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Looking for Scholarships? Here are 1.5 Million of Them.

Two of These Scholarship Sources Have Never Been Mentioned on My Blog Before.

This week, a wonderful mother wrote me, asking how she could find scholarships for two kids who are both in community college right now.

My reply to her might help your family too.


First of all, congratulations on having your kids start out in community college. This is going to be a fantastic money saver for your family, and it won’t hurt your kids’ futures one bit. In addition you’re asking great questions, and your timing is perfect. Summer vacation is the perfect time for students to find and apply for college scholarships.

(I want students to apply for ten scholarships every year starting in 8th grade and going all the way through graduate school. 80 scholarships in total if possible!)

Here are 6 great ways I can think of to find scholarships to apply to. (Two of these options have never been mentioned on my blog before.)


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How Divorced Parents Can Get More Financial Aid For College

divorced parents

Ben and Amy have been divorced for years. Finally, though, they’ve found something they both agree on: they want their teenage daughter, Sophie, to get through college as close to debt free as possible — and directly into a job she loves afterward. Millions of other divorced parents feel the same way.

What’s the key to making that happen?

Divorced parents can take 7 specific steps that can help their kids get through college debt free.

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Students, Whatever You Do, DON’T “Follow Your Passion.”

This is one of the most important posts I've ever written.

follow your passionA girl recently contacted me on Twitter, asking me to explain to her how she could wrestle control of her 529 college savings plan away from her parents.

“They are unreliable and untrustworthy,” she told me.

“What!?” I thought. “Are they drug addicts or human traffickers? Are they embezzlers!? What’s going on?”

I invited the girl to direct message me on Twitter so I could get a fuller picture. I learned that her parents were against a rather harebrained idea she had to study what she vaguely described as “media” overseas — so they were refusing to fund it. (They are perfectly within their rights to do this.)

When I asked the girl why it was so important that she carry out this plan to study “media” overseas, she came out with this whopping piece of logic:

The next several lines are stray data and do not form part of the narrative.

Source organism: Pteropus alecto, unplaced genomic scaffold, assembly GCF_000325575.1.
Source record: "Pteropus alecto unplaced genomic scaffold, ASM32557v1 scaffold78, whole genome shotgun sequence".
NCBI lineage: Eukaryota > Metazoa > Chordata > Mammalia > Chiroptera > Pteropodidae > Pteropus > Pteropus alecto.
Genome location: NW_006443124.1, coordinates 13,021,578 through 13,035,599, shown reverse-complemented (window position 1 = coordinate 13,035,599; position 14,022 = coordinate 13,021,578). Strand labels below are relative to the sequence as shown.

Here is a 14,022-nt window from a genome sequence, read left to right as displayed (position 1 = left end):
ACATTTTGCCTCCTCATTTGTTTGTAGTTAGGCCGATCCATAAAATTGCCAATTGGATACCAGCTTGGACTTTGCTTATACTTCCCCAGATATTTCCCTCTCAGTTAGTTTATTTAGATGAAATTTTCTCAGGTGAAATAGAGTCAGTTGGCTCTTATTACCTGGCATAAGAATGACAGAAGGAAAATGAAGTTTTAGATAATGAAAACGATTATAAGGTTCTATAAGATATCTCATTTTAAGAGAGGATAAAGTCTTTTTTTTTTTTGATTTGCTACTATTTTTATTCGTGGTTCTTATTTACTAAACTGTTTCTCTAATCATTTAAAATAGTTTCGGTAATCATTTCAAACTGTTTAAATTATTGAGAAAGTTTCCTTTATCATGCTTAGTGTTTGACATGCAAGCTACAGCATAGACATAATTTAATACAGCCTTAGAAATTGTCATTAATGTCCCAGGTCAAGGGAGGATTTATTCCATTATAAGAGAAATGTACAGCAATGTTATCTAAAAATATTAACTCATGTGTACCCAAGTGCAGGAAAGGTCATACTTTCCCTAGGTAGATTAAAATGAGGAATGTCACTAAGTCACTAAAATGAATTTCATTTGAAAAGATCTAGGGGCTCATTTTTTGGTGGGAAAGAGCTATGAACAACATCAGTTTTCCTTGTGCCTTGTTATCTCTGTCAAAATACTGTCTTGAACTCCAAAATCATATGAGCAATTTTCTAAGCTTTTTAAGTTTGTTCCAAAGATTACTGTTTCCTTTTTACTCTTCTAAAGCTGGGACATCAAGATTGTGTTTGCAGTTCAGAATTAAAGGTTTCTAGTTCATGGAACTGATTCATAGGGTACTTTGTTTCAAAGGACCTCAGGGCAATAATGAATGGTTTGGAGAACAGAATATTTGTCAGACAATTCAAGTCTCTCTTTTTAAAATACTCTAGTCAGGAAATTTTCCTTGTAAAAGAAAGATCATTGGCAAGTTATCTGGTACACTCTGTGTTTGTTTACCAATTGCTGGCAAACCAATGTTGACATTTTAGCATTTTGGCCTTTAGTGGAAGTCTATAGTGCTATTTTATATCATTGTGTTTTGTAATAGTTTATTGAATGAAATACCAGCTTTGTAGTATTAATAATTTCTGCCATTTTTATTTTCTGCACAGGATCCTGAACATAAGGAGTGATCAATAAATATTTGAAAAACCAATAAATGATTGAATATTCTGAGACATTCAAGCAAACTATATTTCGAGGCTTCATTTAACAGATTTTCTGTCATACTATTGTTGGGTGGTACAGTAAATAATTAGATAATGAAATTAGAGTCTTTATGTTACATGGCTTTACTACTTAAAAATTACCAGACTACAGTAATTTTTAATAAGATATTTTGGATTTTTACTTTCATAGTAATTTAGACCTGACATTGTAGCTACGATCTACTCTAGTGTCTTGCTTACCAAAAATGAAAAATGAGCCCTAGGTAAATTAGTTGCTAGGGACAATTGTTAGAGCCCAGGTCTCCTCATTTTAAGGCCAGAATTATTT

“It’s been my dream since forever to do so.”

My reply to her looked like this:

“I understand about dreams, but when it comes to college and career we need to get extremely practical. What you need is the shortest, fastest, least expensive route to get to a career that will support you financially. When you get to your career goal and you’re working and earning your own money, then you can get started on fulfilling your dreams. Then you can fall in love and travel the world and do whatever you want. College is not the time to fulfill your dreams. College is the time to get busy get practical get it done and get out. Can you tell me what your career goal is? What do you think you’ll be doing when you are finished with studying “media” overseas?”

Parents, tell your kids the truth: college is not actually about following  passion and dreams.

College is about qualifying oneself to do a job that will earn money in the real world.

To read my emphatic words to students age 12 -24 (and to see an inspiring short Mike Rowe video on this subject) read on.

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“A Consultant Told Us NOT to Apply For Scholarships…” ?!

Actual Email I Received From a Mom Recently

In June of 2016 I received this email from a mom:

“Jeannie, I’ve been to 3 of your classes and love hearing you as well as reading your information. I value your opinion.

We have recently met with a person who we could pay to help our daughter navigate sophomore through senior year with FAFSAs, scholarships, choosing schools, etc.

I asked many informed questions because of the information you have taught me. Overall, he agreed with your stance on many things. However, he did say that applying for many scholarships early (i.e. middle school and early high school) can hurt the student’s chance of getting money from the institute they wish to attend. (Jeannie’s emphasis.) He said that he finds schools for students based on their interests/skills/location, but also who will give them the most financial aid. His take was that trying early for scholarships uses up a lot of time with little success, (Jeannie’s emphasis) and any that are won must be reported, thus decreasing financial scholarships/offers from the school of their choice later. (Jeannie’s emphasis.)

I am curious about this since we have been gearing up for searching/writing scholarship applications before late high school. We have not hired this person as of yet and would love any comment/advice you can give in regards to this point of view.”

apply for scholarships

Here’s my reply to this mom: